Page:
A jihadi who was acquitted of launching a terror attack at Buckingham Palace has been jailed for mounting new plots after being released from prison.
Mohiussunnath Chowdhury, 29, slashed police officers with a sword outside the Queen's official residence while shouting “Allahu akbar” in August 2017.
But he denied attempting an act of terror and claimed he was just trying to make the police shoot him dead because he was depressed.
After being cleared by a jury, Chowdhury was freed from the prison in December 2018 and “hit the ground running” for new attacks.
He refused to stand for a judge as he was sentenced at Woolwich Crown Court on Thursday, when he sat in the dock wearing a grey jumper, blue surgical mask and Islamic cap.
Judge Andrew Lees rejected defence claims that Chowdhury had been seeking to impress undercover police, saying he had developed an extremist mindset by 2017 and was “focused and fanatical”.
“I am satisfied that you planned to commit an act of terrorism imminently,” Judge Lees said. “The danger you present is ongoing and it is not possible to say when that danger will abate.”
Chowdhury was jailed for life with a minimum term of 25 years for preparing acts of terrorism, and handed concurrent sentences of seven and three years for disseminating and possessing terrorist propaganda.
“Motivated by dreams of martyrdom for the cause of Islam, and inspired by preachers of hate like the former al-Qaeda spokesman Anwar al-Awlaki, the defendant was keen to take part in an attack on a high profile and very public target in the UK,” said prosecutor Duncan Atkinson QC.
“The object was to unleash death and suffering on non-Muslim members of the public who happened to be present, using a firearm, sword and even a van as part of an attack. His preparations for such acts of terrorism took various forms.”
Chowdhury, who previously worked in a chicken shop and as an Uber driver, discussed potential targets including a gay pride parade, Madame Tussauds and London tourist bus with undercover police officers who were posing as fellow jihadis.
He was arrested on 3 July 2019, three days before the Pride in London parade.
In the months after his release from prison, he engaged in physical training, by acquiring wooden swords, practicing stabbing techniques, enrolling on a shooting training course and obtaining a replica pistol while seeking a live firearm and ammunition.
While consuming both Islamist propaganda and material by right-wing extremists, he told numerous people that the Buckingham Palace attack really had been an act of terror and that he deliberately deceived the jurors who cleared him.
Woolwich Crown Court later heard how he met the Parsons Green bomber and other “likeminded brothers” while being held on remand at HMP Belmarsh.
While in jail, Chowdhury also drew pictures depicting a police officer being murdered outside 10 Downing Street and the 9/11 attacks.
Single and overweight, he had written down plans for when he arrived in heaven as a martyr - including meeting wives and decorating his “main palace” - and stuck them to his bedroom door.
Chowdhury, of Kirkwood Road in Luton, repeatedly praised other terror attacks and claimed to be radicalising children who came into the peri-peri chicken shop where he worked.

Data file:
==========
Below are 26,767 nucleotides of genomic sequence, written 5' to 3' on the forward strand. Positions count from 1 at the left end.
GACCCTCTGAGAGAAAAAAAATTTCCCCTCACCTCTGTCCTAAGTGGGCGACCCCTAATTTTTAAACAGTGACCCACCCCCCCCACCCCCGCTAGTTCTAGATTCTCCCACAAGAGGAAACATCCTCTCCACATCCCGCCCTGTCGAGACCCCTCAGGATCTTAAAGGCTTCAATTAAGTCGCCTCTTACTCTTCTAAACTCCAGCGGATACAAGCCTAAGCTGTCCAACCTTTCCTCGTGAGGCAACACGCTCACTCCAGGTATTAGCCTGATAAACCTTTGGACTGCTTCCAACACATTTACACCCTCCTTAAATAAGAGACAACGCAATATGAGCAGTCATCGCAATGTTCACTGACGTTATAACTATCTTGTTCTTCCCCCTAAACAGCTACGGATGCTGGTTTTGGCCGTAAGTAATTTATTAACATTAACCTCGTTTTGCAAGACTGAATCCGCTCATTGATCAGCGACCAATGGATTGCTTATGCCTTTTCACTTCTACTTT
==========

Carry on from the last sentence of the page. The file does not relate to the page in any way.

Chowdhury told a friend that all non-Muslims, even pregnant women or children, were “fair game” and that killing a soldier or police officer would be “instant paradise”.
On 20 June 2019 - six months after his acquittal - a covert recording showed him telling his sister, Sneha Chowdhury, that he was quitting his job.
When asked why, he told her: “I’m doing another attack bruv … I’m serious bro, it’s about time now.”
Simon Csoka QC, for the defence, told a sentencing hearing on Thursday that Chowdhury’s preparation for an attack had been “minimal” and that he had been “cooling off” before his arrest.
He said that an attack was not imminent, adding: “The furthest it could go would be that there were hypothetical targets, hypothetical means by which there could be an attack on any one of them, but no final view expressed by the defendant as to what he would do, when or how.”
Mr Csoka characterised his sparring with wooden swords and stabbing furniture with a knife as “playfighting with his sister and a young cousin”.
The siblings were arrested by counter-terror police in Luton 3 July last year, and told that their home and Chowdhury’s car had been bugged for months.
Investigators had records of Chowdhury’s conversations, his internet activity, the extremist propaganda he had viewed and the purchases he made in preparation for the attack.
He had viewed numerous speeches by al-Qaeda ideologue Anwar al-Awlaki and other hate preachers, Isis propaganda and guides on carrying out attacks with vehicles and knives.
Chowdhury denied planning attacks, claiming he felt pressured by the undercover officer who offered to help him and was just talking “jihad banter”.
He claimed he had only undertaken physical training to lose weight so he could find a wife.
But the jury rejected his explanations to find him guilty of preparing acts of terrorism, disseminating a terrorist publication and possessing terrorist information in February.
Chowdhury’s 26-year-old sister was convicted of one count of failing to disclose information about acts of terrorism and cleared of another count of the same charge. She will be sentenced at a later date.